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HRH The Princess Royal opens Institute of Genetics & Molecular Medicine East Building

Election to Academia Europaea

 

 







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On 7th July 2016, HRH The Princess Royal visited the MRC Institute of Genetics & Molecular Medicine at the University of Edinburgh (IGMM) to officially open the new East Building. 

The Institute of Genetics and Molecular Medicine East Building is a £14M project jointly funded by the Wellcome Trust–Wolfson Foundation, the Medical Research Council and the University of Edinburgh. It was designed to physically and intellectually link the three partner centres and units of the IGMM - the MRC Human Genetics Unit, the Centre for Genomic and Experimental Medicine and the Edinburgh Cancer Research Centre.

The exciting new environment is attracting the brightest and best researchers to push at the boundaries of genome science and data science - the new building hosts 100 data scientists, as part of our 500–strong Institute, working on some of the most pressing problems in medicine. 

HRH The Princess Royal, Chancellor of the University of Edinburgh, toured the building to meet Chancellors Fellows and students who have benefitted from the new facilities and improved interactions across the Institute, discussing key research priorities.

HRH The Princess Royal officially opened the new building at a reception with invited guests, unveiling a plaque and giving thanks to all those involved in the building project and to researchers across the IGMM.

 


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Diseases that run in families not all down to genes, study shows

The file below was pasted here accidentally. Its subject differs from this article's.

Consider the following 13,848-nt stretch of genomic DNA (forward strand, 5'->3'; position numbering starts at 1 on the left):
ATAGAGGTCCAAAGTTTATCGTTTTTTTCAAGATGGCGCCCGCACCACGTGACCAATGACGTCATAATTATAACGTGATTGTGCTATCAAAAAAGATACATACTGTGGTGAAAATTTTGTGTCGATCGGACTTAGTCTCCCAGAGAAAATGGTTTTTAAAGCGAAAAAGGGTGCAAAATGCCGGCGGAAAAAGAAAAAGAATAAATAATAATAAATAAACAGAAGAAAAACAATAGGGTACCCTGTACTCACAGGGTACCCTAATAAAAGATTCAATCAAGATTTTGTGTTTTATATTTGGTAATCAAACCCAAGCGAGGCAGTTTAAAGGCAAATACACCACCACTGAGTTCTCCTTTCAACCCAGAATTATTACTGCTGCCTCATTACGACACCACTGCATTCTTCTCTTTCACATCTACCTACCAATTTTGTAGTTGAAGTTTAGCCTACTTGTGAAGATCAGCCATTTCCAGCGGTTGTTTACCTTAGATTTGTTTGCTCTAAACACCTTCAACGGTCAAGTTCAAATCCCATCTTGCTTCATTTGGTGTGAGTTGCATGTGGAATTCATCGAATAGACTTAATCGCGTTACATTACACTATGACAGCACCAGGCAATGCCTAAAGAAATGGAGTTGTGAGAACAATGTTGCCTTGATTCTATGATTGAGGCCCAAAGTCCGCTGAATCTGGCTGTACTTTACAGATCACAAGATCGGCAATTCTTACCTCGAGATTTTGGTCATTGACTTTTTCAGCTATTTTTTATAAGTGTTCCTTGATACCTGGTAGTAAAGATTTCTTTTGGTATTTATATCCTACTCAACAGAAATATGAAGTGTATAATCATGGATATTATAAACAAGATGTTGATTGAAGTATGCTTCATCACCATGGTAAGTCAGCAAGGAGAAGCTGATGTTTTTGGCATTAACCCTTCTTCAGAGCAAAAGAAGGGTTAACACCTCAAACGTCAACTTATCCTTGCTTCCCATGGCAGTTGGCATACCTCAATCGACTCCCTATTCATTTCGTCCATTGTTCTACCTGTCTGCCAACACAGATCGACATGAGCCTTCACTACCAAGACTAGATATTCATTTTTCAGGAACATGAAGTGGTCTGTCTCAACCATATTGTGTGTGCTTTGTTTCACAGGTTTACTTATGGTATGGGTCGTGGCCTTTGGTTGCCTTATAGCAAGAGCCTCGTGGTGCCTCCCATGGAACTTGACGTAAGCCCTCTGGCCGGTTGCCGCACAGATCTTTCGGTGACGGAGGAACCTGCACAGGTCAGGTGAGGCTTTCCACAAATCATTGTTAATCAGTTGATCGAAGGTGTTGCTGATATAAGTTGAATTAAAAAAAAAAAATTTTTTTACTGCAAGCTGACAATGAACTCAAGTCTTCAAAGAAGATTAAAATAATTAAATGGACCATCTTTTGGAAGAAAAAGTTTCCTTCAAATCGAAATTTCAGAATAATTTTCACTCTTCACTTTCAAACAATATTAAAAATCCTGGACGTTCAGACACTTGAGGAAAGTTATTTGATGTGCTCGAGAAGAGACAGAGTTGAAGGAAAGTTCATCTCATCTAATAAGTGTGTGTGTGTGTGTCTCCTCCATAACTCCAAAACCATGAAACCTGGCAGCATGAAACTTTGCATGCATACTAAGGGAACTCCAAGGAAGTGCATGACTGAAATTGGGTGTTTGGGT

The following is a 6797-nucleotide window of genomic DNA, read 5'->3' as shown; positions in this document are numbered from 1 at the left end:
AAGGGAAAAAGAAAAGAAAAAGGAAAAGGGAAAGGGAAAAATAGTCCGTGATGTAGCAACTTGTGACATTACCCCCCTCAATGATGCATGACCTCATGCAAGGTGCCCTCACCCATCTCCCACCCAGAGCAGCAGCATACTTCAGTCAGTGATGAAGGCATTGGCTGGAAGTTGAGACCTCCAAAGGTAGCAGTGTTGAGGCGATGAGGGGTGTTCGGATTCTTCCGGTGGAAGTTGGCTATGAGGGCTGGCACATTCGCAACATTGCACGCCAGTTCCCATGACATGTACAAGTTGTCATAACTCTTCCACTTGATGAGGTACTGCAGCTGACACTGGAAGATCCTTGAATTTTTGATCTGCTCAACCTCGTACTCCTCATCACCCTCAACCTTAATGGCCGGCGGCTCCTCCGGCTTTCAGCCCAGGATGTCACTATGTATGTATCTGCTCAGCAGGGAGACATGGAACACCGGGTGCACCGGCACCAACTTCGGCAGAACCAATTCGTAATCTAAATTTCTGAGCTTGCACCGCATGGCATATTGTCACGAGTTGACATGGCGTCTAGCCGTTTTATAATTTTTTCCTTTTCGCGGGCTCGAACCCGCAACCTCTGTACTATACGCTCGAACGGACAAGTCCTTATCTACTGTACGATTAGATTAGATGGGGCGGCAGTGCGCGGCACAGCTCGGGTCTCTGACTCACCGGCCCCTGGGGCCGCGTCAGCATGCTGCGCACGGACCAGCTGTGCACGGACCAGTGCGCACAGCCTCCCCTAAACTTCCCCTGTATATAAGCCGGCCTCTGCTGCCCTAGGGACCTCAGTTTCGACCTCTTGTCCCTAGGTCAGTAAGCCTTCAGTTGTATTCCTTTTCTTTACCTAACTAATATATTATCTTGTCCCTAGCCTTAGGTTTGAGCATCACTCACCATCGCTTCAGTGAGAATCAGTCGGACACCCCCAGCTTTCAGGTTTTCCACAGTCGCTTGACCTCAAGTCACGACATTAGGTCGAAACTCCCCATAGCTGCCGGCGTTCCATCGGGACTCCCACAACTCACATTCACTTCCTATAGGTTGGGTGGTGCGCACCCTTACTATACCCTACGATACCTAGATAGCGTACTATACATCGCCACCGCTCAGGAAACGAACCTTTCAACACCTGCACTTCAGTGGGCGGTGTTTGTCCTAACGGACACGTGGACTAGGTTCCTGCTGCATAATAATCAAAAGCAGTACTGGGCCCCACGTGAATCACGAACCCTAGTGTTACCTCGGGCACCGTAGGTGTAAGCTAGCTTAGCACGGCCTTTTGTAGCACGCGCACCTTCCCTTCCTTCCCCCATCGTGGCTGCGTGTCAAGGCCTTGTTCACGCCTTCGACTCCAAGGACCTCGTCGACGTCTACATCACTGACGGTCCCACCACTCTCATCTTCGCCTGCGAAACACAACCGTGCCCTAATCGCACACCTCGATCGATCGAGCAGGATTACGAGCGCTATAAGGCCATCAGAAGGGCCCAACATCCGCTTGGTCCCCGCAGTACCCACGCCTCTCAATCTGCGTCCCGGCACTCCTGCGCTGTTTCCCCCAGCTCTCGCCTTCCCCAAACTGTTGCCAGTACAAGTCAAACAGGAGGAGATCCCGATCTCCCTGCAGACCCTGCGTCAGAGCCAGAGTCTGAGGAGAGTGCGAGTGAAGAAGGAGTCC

Diseases that run in families not all down to genes, study shows

 

 







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Family history of disease may be as much the result of shared lifestyle and surroundings as inherited genes, research has shown.

Factors that are common to the family environment – such as shared living space and common eating habits – can make a major contribution to a person’s risk of disease, the study found.

A study of common diseases in families across the UK has highlighted the importance of such factors in estimating a person’s risk for diseases such as high blood pressure, heart disease and depression.

Previous studies have identified genes that are linked to numerous medical conditions, yet these only account for part of a person’s likelihood of developing disease.

Researchers led by the University of Edinburgh’s Roslin Institute and MRC Human Genetics Unit examined the medical histories of more than 500,000 people and their families – including both blood and adoptive relatives.

They looked at incidences of 12 common diseases including high blood pressure, heart disease, and several cancers and neurological diseases.

By not accounting for shared environmental factors, scientists may overestimate the importance of genetic variation by an average of 47 per cent, the study found.

Experts say their findings will help to provide realistic expectations of the value of genetic testing for identifying people at risk of disease.

The research also underlines the need to identify environmental factors that contribute to diseases and how to modify them to reduce disease risk.

The study published in Nature Genetics, used data from the UK Biobank, a UK database of volunteers’ health.

Professor Chris Haley, of the University’s MRC Human Genetics Unit, said: “The huge UK Biobank study allowed us to obtain very precise estimates of the role of genetics in these important diseases. It also identified those diseases where the shared family environment is important, such as heart disease, hypertension and depression, and also equally interestingly those where family environment is of limited or no apparent importance, such as dementia, stroke and Parkinson’s disease.”

The study was supported by the Biotechnology and Biological Sciences Research Council and the Medical Research Council, which provide strategic funding to The Roslin Institute and the Human Genetics Unit, respectively.